One of the many parental lectures I give my kids has to do with defining terms.
(I often think of just giving each of my lectures a number so when the kids are doing something out of line, I can just yell, “Lecture # 59 A!”, but that’s for another post). In this lecture, I tell them communication is a two way street. And I’m not talking just since the advent of fancy, interactive social media. I’m talking since the dawn of time. Communication is two way because it requires a sender and a receiver. And since the sender can’t open his or her head to let the receiver peer in, they have to use the next best thing to get their point across: symbols. Those symbols might be cave drawings or Morse code or smoke signals – or language. The thing is, the symbols aren’t the thing – whether the thing is an idea or a cat. The symbols are a representation of the thing – and everyone can have very different ideas of what the symbols mean. Now, if everyone understood this, things would be better. But the problem is that too many people think everyone has the same idea of what symbols mean and it doesn’t occur to them to question this assumption. This is a particular problem with complex terms like “the digital divide”. If you ask 10 people what it means, you’ll probably get 10 different answers.
So who’s right?
Googling the term yields this definition first:
The Digital Divide is the gulf between those who have ready access to the internet and computers and those who don’t.
Seems simple enough – until you start asking some basic questions:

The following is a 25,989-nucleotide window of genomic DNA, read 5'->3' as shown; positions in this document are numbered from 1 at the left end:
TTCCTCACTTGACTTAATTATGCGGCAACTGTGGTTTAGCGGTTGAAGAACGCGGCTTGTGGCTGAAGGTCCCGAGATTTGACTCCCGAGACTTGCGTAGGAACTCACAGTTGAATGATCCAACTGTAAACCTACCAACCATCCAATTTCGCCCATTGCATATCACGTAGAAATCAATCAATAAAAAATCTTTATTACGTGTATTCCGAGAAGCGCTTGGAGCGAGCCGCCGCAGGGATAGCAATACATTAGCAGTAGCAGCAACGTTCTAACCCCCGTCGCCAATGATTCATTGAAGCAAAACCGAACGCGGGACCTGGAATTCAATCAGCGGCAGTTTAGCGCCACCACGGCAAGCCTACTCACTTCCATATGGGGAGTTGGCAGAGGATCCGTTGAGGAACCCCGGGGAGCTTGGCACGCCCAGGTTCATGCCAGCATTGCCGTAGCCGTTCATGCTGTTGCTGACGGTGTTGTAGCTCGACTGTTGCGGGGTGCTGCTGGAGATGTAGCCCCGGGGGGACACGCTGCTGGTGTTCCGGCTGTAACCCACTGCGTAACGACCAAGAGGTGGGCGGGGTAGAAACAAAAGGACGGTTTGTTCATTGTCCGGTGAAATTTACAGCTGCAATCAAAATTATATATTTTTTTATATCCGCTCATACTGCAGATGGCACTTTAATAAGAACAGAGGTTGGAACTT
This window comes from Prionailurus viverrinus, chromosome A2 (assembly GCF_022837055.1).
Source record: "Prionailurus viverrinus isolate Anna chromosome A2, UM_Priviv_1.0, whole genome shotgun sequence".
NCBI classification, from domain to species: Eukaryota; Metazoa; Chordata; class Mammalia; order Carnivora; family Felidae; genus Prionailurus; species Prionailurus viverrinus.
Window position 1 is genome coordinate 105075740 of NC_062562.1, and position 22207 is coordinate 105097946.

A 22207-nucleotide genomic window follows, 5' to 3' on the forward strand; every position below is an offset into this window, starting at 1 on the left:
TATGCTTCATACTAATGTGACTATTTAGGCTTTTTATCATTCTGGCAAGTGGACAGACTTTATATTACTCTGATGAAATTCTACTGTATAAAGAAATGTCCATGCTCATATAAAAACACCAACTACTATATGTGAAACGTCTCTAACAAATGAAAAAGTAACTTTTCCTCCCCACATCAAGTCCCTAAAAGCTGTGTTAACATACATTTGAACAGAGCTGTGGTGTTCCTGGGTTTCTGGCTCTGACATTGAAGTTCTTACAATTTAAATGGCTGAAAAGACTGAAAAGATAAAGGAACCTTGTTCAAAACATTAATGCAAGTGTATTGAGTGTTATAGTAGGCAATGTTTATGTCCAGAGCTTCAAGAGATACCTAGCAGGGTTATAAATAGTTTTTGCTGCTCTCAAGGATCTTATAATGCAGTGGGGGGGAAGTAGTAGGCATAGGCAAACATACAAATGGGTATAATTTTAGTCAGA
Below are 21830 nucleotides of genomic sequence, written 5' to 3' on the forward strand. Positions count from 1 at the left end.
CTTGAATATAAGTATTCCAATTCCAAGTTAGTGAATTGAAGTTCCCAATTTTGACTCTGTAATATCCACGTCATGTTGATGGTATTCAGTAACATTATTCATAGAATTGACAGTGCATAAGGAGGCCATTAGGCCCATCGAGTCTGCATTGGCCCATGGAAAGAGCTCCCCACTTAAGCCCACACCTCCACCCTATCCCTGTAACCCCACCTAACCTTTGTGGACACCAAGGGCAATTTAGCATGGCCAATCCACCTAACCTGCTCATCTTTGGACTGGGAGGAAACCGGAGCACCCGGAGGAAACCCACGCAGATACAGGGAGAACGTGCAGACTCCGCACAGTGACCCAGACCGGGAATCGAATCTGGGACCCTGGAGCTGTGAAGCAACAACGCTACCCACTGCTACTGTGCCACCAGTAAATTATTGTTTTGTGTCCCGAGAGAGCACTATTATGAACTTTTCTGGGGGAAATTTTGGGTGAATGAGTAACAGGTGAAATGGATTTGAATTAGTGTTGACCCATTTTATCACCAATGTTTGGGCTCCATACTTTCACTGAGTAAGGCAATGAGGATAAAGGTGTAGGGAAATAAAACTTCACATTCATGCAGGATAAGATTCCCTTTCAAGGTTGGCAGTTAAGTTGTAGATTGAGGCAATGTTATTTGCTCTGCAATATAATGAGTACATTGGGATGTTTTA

* What is “ready access”? Does that mean having a smart phone or having access to a computer at your local library?
* What kind of “computers”? Desktops or laptops? PC’s or smart phones? Are video game consoles computers?
* What is “ready access to the internet“? Is that access to private WiFi you or someone else pays for or public access? Is that high speed? Does it mean not having external barriers to access, like not being able to afford internet access or living somewhere where it’s not available, or internal barriers like lack of education?

When you start considering the complexity it becomes clear that the term “digital divide” may be too black and white. It’s more like a digital spectrum – or spectrums – with different groups,  or members, falling somewhere along them. For example, ask most North Americans which side of the digital divide Africa is on and 99% will say “the wrong side”. Yet Africa has one of the highest rates of mobile penetration in the world – and growing.
Or ask kids from the West Bank, brought up on images of the wired West, what side the US is on and they’re bound to say “the right side”. Yet kids in inner city schools struggle along with 10-year old desktops while kids in rich ones are downloading the latest iPad app.

We need to talk about digital spectrums and get more people closer to the good end of more of them. Our future on this planet depends on it.